Project description:OBJECTIVE:To determine the impact of a community empowerment model of combination HIV prevention (Project Shikamana) among female sex workers (FSW) in Iringa, Tanzania. METHODS:We conducted a 2-community randomized trial. Intervention elements included the following: (1) Community-led drop-in center and mobilization activities; (2) venue-based peer education, condom distribution, and HIV testing; (3) peer service navigation; (4) provider sensitivity trainings; and (5) SMS reminders. We used time-location sampling to enroll 496 FSW and conducted a survey and blood draws to screen for HIV and assess viral load at 0 and 18 months. We conducted an intent-to-treat analysis using logistic and Poisson regression and inverse probability weighting for primary outcomes. RESULTS:The analysis included 171 HIV-positive and 216 HIV-negative FSW who completed baseline and 18-month study visits. Participants in the intervention were significantly less likely to become infected with HIV at 18-month follow-up (RR 0.38; P = 0.047), with an HIV incidence of 5.0% in the intervention vs. 10.4% control. Decreases in inconsistent condom use over time were significantly greater in the intervention (72.0%-43.6%) vs. control (68.8%-54.0%; RR 0.81, P = 0.042). At follow-up, we observed significant differences in behavioral HIV care continuum outcomes, and positive, but nonsignificant, increases in viral suppression (40.0%-50.6%) in the intervention vs. control (35.9%-47.4%). There was a strong association of between higher intervention exposure and HIV outcomes including viral suppression. CONCLUSIONS:Project Shikamana is the first trial of community empowerment-based combination prevention among FSW in Africa to show a significant reduction in HIV incidence warranting its broader implementation and evaluation.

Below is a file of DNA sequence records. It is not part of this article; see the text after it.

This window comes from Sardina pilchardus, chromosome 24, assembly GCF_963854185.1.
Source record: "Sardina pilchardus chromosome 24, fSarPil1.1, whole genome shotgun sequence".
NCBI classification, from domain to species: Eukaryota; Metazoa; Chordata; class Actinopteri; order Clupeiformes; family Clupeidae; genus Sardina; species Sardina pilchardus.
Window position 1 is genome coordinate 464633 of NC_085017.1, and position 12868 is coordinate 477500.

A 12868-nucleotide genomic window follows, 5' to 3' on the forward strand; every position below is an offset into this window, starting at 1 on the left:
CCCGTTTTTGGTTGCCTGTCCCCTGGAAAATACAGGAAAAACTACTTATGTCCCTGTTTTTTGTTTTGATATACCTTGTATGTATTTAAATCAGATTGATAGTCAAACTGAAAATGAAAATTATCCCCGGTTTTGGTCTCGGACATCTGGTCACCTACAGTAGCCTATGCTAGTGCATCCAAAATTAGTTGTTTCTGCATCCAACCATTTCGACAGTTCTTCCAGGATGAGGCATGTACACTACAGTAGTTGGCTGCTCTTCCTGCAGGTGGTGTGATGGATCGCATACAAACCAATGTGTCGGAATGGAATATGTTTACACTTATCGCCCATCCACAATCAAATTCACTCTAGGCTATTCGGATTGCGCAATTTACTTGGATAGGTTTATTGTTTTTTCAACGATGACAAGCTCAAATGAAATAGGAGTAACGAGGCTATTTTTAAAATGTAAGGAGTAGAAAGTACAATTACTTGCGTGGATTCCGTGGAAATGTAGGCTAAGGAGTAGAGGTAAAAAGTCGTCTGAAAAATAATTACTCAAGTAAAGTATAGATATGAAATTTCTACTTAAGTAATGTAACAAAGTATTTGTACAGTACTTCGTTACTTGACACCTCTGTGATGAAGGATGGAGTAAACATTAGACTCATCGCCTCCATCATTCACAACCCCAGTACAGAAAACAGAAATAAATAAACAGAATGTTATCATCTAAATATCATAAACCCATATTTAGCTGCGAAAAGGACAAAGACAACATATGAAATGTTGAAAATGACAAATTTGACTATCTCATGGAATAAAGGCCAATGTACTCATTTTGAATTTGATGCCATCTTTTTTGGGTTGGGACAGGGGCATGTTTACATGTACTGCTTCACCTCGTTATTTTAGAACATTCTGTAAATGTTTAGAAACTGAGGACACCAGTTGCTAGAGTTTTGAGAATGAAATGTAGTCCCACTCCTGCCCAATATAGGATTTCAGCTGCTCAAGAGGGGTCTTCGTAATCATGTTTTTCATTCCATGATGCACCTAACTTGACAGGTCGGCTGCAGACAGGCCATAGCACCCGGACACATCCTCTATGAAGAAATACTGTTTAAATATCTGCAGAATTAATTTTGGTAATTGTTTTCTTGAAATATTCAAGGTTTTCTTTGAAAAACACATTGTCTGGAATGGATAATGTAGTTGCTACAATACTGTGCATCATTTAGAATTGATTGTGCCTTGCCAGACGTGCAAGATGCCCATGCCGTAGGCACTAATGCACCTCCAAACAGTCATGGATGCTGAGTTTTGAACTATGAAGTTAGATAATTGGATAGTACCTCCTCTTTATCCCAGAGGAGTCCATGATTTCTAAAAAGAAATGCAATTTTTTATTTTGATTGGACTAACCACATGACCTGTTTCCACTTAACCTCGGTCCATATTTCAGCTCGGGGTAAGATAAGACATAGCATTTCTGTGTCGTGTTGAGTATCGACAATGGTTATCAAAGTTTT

Project description:Women's empowerment is a process that includes increases in intrinsic agency (power within); instrumental agency (power to); and collective agency (power with). We used baseline data from two studies-Targeting and Realigning Agriculture for Improved Nutrition (TRAIN) in Bangladesh and Building Resilience in Burkina Faso (BRB)-to assess the measurement properties of survey questions operationalizing selected dimensions of intrinsic, instrumental, and collective agency in the project-level Women's Empowerment in Agricultural Index (pro-WEAI). We applied unidimensional item-response models to question (item) sets to assess their measurement properties, and when possible, their cross-context measurement equivalence-a requirement of measures designed for cross-group comparisons. For intrinsic agency in the right to bodily integrity, measured with five attitudinal questions about intimate partner violence (IPV) against women, model assumptions of unidimensionality and local independence were met. Four items showed good model fit and measurement equivalence across TRAIN and BRB. For item sets designed to capture autonomy in income, intrinsic agency in livelihoods activities, and instrumental agency in: livelihoods activities, the sale or use of outputs, the use of income, and borrowing from financial services, model assumptions were not met, model fit was poor, and items generally were weakly related to the latent (unobserved) agency construct. For intrinsic and instrumental agency in livelihoods activities and for instrumental agency in the sale or use of outputs and in the use of income, items sets had similar precision along the latent-agency continuum, suggesting that similar item sets could be dropped without a loss of precision. IRT models for collective agency were not estimable because of low reported presence and membership in community groups. This analysis demonstrates the use of IRT methods to assess the measurement properties of item sets in pro-WEAI, and empowerment scales generally. Findings suggest that a shorter version of pro-WEAI can be developed that will improve its measurement properties. We recommend revisions to the pro-WEAI questionnaire and call for new measures of women's collective agency.